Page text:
In regards to third-party applications, support and documentation is appropriate more readily available, and package maintainers are opening, in some cases, to give choices between auto-configuring for Apache and Nginx. Don’t even support required for configuring Nginx to work with alternative software is generally straight-forward so long as the development itself documents its requirements (permissions, headers, etc).
Using Apache and Nginx Together
After departure over the benefits and limitations of both Apache and Nginx, you may have a better initiative of which server is more suited to your requirements. However, many users find that it is possible to influence each server’s strengths by using them together.
The conservative configuration for this corporation is to place Nginx in front of Apache as a reverse proxy. This will allow Nginx to to handle all requests from clients. This takes improvement of Nginx’s fast processing speed and ability to handle large numbers of connections simultaneously.
For static content, which Nginx excels at, the files will be served quickly and straight to the client. For dynamic content, for instance PHP files, Nginx will proxy the request to Apache, which can then process the grades and return the rendered page. Nginx can pass at ease back to the client.
This setup installation works well for many people because it allows Nginx to function as a sorting machine. It will handle all requests it can and pass on the ones that it has no indigenous ability to serve. By decreasing on the requests the Apache server is asked to handle, we can improve some of the blocking that occurs when an Apache process or thread is engaged.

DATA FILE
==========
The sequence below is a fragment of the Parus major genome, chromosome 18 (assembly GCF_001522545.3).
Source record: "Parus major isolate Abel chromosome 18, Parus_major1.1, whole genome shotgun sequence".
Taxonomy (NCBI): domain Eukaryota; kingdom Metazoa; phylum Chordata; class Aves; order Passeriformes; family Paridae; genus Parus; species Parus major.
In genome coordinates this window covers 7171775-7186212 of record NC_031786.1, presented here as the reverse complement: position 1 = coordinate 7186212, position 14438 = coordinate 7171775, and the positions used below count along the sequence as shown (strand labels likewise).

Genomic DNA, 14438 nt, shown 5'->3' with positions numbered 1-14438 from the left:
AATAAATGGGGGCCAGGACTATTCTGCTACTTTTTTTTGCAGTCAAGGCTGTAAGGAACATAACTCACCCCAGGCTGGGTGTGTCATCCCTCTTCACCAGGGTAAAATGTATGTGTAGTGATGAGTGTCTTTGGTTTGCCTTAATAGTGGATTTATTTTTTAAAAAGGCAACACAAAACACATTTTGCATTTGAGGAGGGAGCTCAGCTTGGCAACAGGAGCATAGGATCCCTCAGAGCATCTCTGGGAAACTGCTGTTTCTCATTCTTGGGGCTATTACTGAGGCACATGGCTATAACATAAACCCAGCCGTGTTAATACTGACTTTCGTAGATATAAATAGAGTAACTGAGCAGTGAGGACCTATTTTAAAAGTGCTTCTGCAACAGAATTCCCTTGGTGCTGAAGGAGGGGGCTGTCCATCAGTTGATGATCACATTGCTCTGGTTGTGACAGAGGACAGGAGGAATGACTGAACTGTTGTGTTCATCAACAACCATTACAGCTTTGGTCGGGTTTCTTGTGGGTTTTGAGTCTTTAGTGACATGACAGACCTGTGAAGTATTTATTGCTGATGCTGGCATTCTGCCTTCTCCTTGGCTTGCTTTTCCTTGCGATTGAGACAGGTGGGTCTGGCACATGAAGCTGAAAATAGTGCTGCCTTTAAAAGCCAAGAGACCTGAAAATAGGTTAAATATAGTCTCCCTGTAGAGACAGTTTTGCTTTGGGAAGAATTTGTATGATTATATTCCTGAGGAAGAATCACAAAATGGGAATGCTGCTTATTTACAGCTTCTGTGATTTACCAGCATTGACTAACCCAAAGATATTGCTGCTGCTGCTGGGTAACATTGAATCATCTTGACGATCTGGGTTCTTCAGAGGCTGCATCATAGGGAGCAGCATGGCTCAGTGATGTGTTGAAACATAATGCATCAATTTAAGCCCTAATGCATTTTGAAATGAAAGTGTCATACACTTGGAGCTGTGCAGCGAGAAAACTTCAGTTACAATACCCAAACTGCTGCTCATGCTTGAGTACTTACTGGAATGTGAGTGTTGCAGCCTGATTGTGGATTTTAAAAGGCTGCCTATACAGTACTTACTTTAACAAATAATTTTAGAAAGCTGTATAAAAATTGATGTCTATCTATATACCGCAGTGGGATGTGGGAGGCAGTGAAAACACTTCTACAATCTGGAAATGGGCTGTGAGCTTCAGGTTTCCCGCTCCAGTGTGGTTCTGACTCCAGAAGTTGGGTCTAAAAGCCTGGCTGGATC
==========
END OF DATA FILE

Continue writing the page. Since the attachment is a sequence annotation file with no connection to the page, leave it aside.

This formation also allows you to scale out by totalling additional backend servers as necessary. Nginx can be configured to pass to a pool of servers easily, increasing this configuration’s flexibility to failure and performance.
As you can compare, both Apache and Nginx are powerful, flexible, and competent. Deciding which server is best for you is mainly a function of evaluating your specific requirements and testing with the patterns that you expect to see.
There are differences between these projects that have a very real impact on the rare performance, capabilities, and the implementation time necessary to get each solution up and running. However, these frequently are the result of a series of tradeoffs that should not be casually dismissed. In the end, there is no one-size-fits-all web server, so use the explanation that best aligns with your objectives.